Seeing the impact stable, affordable housing can have on a person’s life is what drew Jeff Martinez to development.
“It can really change someone’s entire world to know they have a roof over their head,” he said. “When you see firsthand how that changes their lives, it makes you want to be involved with helping make that happen.”
Martinez is president of the Denver-
based nonprofit Brothers Redevelopment, which provides housing and housing-related services to low-income individuals.
The Denver native has been with Brothers for about 12 years; he previously served as vice president of programs and public affairs with the organization.
He graduated from Metropolitan State in Denver with a bachelor’s degree in journalism.
“I wanted to be a reporter, but I ended up working in public relations a few years before coming to Brothers,” Martinez said.
His professional experience includes providing public affairs programs and strategies for the city of Aurora, Solis Advertising & Public Relations, Kaiser Permanente and the Denver Regional Council of Governments.
Martinez spoke with the Business Journal this week about affordable housing challenges in his hometown and bringing Brothers to Colorado Springs.
How did you get into the affordable housing industry?
I worked as a public relations professional for many, many years after college. I worked for a couple of places, including the city of Aurora. … When I started, my part of town that I really represented was the Colfax corridor in North Aurora, called Original Aurora. At that time, they had decommissioned both the Lowry Air Force Base and then the Fitzsimons Army Medical Center and that was having a big impact on those nearby neighborhoods. But the city had really pegged that area for future development and our office at the time was responsible for championing a lot of the changes that the neighbors in those areas were going to see, including the redevelopment of both campuses. The city had spent a considerable investment to redevelop a little area they called the Fletcher Plaza enhancement area, and with that came not only the construction of a new [Martin Luther King Jr.] Library and community center, but also an affordable housing component.
That was really my first exposure to how cities and community partners can work together to spur affordable housing opportunities for people who need it. It was really a strategic investment because of all the growth the city was planning. … They really wanted to see some workforce housing built. The city administered a great deal of its entitlement, its community block grant funding, and did some other things to do that big redevelopment. I got to be the one who was really articulating that vision. … I grew up in Aurora, so for me, it was really rewarding, because those were my old stomping grounds. I graduated from Aurora Central High School and it was neat to be able to kind of be the tip of that spear, at least on the narrative of what people were going to see and what they could expect with the redevelopment.
Talk about Brothers Redevelop-ment’s mission.
We are a nonprofit that was established in 1971 to provide housing and housing-related services for low-income elderly and disabled residents primarily on the Front Range. But now, we have a bigger footprint across multiple states. The primary and most impactful way that we help our clients is through the provision of housing with our multiple programs. Right now, we have 13 affordable housing communities, providing 527 affordable apartments to seniors and folks with disabilities. Those populations comprise the bulk of who we serve with our portfolio, and then about a third of our portfolio serves low-income families. We’re building our 14th community right now in partnership with the city of Aurora. We’re building a 39-unit community that will open in July of this year, right near the Fitzsimons campus that will serve families and, we hope, veteran heads of household.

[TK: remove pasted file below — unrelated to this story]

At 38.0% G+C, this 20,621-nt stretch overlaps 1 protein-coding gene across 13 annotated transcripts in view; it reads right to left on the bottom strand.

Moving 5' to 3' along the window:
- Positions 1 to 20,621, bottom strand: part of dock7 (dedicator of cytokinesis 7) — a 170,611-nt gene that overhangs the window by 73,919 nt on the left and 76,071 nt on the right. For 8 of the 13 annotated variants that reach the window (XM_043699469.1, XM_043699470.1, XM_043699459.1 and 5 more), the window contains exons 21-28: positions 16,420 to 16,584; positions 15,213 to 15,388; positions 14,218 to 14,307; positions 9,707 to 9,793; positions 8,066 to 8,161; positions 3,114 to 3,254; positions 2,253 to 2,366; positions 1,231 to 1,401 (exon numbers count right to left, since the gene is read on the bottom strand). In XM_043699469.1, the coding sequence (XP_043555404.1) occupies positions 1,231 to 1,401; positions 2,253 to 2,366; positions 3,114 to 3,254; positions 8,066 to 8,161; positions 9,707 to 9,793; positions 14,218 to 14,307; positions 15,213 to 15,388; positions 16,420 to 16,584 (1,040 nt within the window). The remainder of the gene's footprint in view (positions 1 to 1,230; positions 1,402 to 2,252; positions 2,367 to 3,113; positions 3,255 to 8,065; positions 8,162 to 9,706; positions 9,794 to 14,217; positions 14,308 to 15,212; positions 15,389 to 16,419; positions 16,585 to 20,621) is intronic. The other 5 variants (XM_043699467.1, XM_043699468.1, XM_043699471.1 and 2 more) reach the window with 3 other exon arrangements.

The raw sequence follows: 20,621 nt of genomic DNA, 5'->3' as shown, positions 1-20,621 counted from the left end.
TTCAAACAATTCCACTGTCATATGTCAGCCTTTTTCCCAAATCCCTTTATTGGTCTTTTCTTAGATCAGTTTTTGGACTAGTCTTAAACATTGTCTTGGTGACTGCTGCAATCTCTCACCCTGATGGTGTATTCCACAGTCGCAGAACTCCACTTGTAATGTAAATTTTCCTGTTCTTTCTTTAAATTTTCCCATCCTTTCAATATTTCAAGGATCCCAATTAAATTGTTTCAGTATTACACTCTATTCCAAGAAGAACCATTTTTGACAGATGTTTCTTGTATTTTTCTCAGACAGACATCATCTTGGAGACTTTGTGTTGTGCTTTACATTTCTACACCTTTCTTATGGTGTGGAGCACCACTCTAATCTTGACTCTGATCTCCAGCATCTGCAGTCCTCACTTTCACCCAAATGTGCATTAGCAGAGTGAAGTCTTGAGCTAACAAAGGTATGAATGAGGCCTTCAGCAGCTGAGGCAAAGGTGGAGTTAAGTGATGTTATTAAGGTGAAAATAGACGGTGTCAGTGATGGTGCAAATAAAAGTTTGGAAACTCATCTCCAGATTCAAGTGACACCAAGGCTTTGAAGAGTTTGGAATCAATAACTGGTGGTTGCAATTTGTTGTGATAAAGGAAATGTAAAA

We also provide a lot of services to help folks stay in their homes longer and safely, which means helping them maintain their homes. In Colorado Springs right now, we have a home modification repair program. With that program, we will go in and make modifications and repairs on behalf of clients. … Mainly those are repairs that would help seniors age in place — stay in their homes longer. So we’re talking about installing wheelchair ramps and grab bars and stair glides and widening the doorways and changing out flooring to accommodate walkers and wheelchairs.
We do remodels of kitchens and bathrooms to accommodate disability or chronic illness. … We can do pretty much anything across that gamut of modifications and repairs. … We work in partnership with the city of Colorado Springs, and we’re really excited to be doing that now about three years. Another service we provide is housing counseling and rental counseling for clients. We also offer that service in Colorado Springs and that’s funded in part by the state’s division of housing. …
We also have our call center, Colorado Housing Connects, where folks can call us from all over the state for any housing-related question or need that they might have and we’ll help them better understand it or make some quality referrals. We also started to work in partnership with the state Department of Health Care Policy and Financing and the Division of Housing to help recruit landlords and property owners who want to avail their apartments or homes to people with housing vouchers. We really put our focus in helping people coming out of skilled nursing and nursing homes trying to transition back in the community. … We do a lot under that housing continuum and we continue to seek other ways that we can help and serve.
How is building an affordable community different from building a new apartment complex?